Take the 2-minute tour ×
Stack Overflow is a question and answer site for professional and enthusiast programmers. It's 100% free.

I am experimenting with twisted python's multicast protocol. This is a simple example:

I created two servers, listening on and like below:

from twisted.internet.protocol import DatagramProtocol
from twisted.internet import reactor
from twisted.application.internet import MulticastServer

class MulticastServerUDP(DatagramProtocol):
    def __init__ (self, group, name):
        self.group = group
        self.name = name
    def startProtocol(self):
        print '%s Started Listening' % self.group
        # Join a specific multicast group, which is the IP we will respond to

    def datagramReceived(self, datagram, address):
        print "%s Received:"%self.name + repr(datagram) + repr(address)

reactor.listenMulticast(10222, MulticastServerUDP('', 'SERVER1'), listenMultiple = True)
reactor.listenMulticast(10222, MulticastServerUDP('', 'SERVER2'), listenMultiple = True)


Then I run this code to send "HELLO":

import socket

MCAST_PORT = 10222

sock = socket.socket(socket.AF_INET, socket.SOCK_DGRAM, socket.IPPROTO_UDP)
sock.setsockopt(socket.IPPROTO_IP, socket.IP_MULTICAST_TTL, 2)
sock.sendto("HELLO", (MCAST_GRP, MCAST_PORT))

The results were quite confusing. There are several cases:

-When I set all group IP and MCAST_GRP to, both servers received the message (expected) -When I set both servers' group IP to and MCAST_GRP in the sending script to (or something different from, both servers did not receive the message (expected)

-When I set one server's group IP to and the other, strange things happen. When I set MCAST_GRP to or, I expected only ONE of the two servers to receive the message. The result was that BOTH servers received the message. I am not sure what is going on. Can someone explain this?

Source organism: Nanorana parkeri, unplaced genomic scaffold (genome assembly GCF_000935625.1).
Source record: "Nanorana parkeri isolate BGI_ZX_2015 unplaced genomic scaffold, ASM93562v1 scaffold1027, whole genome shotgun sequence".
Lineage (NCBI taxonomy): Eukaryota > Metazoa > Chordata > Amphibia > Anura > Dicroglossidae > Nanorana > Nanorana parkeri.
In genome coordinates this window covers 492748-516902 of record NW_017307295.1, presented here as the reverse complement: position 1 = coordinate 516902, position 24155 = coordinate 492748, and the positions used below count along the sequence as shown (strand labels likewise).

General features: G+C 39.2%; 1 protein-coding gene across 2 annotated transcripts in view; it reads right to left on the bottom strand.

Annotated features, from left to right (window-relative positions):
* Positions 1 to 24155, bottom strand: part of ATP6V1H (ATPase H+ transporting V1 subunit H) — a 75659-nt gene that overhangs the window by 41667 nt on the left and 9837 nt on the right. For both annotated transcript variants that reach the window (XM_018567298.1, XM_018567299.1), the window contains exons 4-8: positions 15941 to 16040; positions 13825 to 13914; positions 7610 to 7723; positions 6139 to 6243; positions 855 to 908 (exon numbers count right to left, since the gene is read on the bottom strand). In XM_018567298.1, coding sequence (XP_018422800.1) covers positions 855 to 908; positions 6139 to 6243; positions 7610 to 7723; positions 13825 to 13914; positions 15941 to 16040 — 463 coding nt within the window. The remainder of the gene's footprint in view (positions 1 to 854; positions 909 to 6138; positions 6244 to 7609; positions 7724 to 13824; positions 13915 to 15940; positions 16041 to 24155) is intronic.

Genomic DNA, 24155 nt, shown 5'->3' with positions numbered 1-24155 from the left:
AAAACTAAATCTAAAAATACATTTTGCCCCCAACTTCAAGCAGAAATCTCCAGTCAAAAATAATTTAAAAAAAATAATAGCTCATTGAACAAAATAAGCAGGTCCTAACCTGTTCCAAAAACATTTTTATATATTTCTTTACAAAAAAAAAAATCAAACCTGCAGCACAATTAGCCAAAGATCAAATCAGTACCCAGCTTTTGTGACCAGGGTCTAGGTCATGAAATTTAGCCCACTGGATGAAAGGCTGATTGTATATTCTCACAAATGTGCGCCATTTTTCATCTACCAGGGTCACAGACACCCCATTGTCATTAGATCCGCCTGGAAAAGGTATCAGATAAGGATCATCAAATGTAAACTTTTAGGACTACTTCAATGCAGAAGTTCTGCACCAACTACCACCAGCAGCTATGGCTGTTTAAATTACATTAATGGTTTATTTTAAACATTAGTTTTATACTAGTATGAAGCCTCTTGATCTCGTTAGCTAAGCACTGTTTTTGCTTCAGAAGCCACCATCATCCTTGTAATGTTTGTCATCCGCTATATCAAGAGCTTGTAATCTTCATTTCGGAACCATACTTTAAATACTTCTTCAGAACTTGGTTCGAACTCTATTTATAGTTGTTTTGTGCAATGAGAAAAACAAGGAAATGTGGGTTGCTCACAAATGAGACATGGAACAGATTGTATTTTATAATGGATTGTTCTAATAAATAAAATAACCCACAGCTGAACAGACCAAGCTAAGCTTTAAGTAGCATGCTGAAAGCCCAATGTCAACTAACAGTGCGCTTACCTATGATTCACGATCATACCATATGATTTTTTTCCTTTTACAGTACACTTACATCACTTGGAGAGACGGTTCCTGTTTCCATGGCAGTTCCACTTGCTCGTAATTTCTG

Note: I am running these on the same machine.


share|improve this question

2 Answers 2

up vote 1 down vote accepted

Multicast is wacky and platform (Linux, Windows, OS X, etc) implementations of multicast are even wackier.

Twisted is just reflecting the platform's multicast behavior here, so this is only vaguely a Twisted-related question. Really, it's a multicast question and a platform question.

Here's a slightly educated guess as to what's going on.

Multicast works by having hosts subscribe to addresses. When a program running on the host joins a group (eg, the host makes a note of this locally and does some network operations (IGMP) to tell nearby hosts (probably via a router, but I'm fuzzy on the details of this part) that it is now interested in messages for that group.

In the ideal universe of the creators of multicast, that subscription propagates all the way through the internet. This is necessary so that whenever anyone anywhere on the internet sends a message to that group, whichever routers get their hands on it can deliver it to all the hosts that have subscribed to the group. This is supposed to be more efficient than broadcast because only hosts that have subscribed need the message delivered to them. Since routers are tracking subscriptions, they can skip sending the traffic down links that have no subscribed hosts.

In the real universe, multicast subscriptions usually don't get propagated very far (eg, they reach the first router, probably the one running your house LAN, and stop there).

So it may seem like all that information about the ideal universe is irrelevant to this scenario. However! My suspicion is that most of the people implementing multicast thought really, really hard about that first part and were pretty tired by the time they were done implementing it.

Once a message for a multicast group actually gets to a host, the host needs to deliver it to the programs that are actually interested in it. Here, I suspect, implementers were too tired to do the right thing. Instead, they did a variety of lazy, easy things (depending on your platform). For example, some of them just visited every single open socket on the system that was subscribed to a multicast group and delivered the message to them.

On other platforms, you'll sometimes find that a single multicast message is delivered to a single listening multicast socket more than once. And of course there's the popular issue of multicast messages never being delivered at all.

Enjoy your wacky times in multicast land!

share|improve this answer

It's a little tricky, indeed. You must write it this way:

    MulticastServerUDP('', 'SERVER1'),

    MulticastServerUDP('', 'SERVER2'),

I had the same problem before. I had to look at the source to find it out. But I solved it, because of my background in network programming in C.

share|improve this answer

Your Answer


By posting your answer, you agree to the privacy policy and terms of service.

Not the answer you're looking for? Browse other questions tagged or ask your own question.